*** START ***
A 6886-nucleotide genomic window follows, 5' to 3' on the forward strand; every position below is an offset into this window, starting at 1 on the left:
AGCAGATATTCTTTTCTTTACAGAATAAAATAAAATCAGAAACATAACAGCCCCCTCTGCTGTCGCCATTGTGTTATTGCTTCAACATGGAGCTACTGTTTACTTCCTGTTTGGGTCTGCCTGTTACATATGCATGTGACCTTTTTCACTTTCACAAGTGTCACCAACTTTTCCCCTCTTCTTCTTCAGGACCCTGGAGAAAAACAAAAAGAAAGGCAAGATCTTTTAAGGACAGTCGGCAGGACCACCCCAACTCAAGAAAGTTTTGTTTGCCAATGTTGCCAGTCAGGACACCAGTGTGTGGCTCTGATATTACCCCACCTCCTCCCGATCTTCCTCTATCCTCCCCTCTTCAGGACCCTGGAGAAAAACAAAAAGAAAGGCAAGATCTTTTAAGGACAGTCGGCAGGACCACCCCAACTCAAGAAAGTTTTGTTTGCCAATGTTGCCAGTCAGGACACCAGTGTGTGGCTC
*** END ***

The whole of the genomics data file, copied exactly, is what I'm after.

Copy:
A 6886-nucleotide genomic window follows, 5' to 3' on the forward strand; every position below is an offset into this window, starting at 1 on the left:
AGCAGATATTCTTTTCTTTACAGAATAAAATAAAATCAGAAACATAACAGCCCCCTCTGCTGTCGCCATTGTGTTATTGCTTCAACATGGAGCTACTGTTTACTTCCTGTTTGGGTCTGCCTGTTACATATGCATGTGACCTTTTTCACTTTCACAAGTGTCACCAACTTTTCCCCTCTTCTTCTTCAGGACCCTGGAGAAAAACAAAAAGAAAGGCAAGATCTTTTAAGGACAGTCGGCAGGACCACCCCAACTCAAGAAAGTTTTGTTTGCCAATGTTGCCAGTCAGGACACCAGTGTGTGGCTCTGATATTACCCCACCTCCTCCCGATCTTCCTCTATCCTCCCCTCTTCAGGACCCTGGAGAAAAACAAAAAGAAAGGCAAGATCTTTTAAGGACAGTCGGCAGGACCACCCCAACTCAAGAAAGTTTTGTTTGCCAATGTTGCCAGTCAGGACACCAGTGTGTGGCTC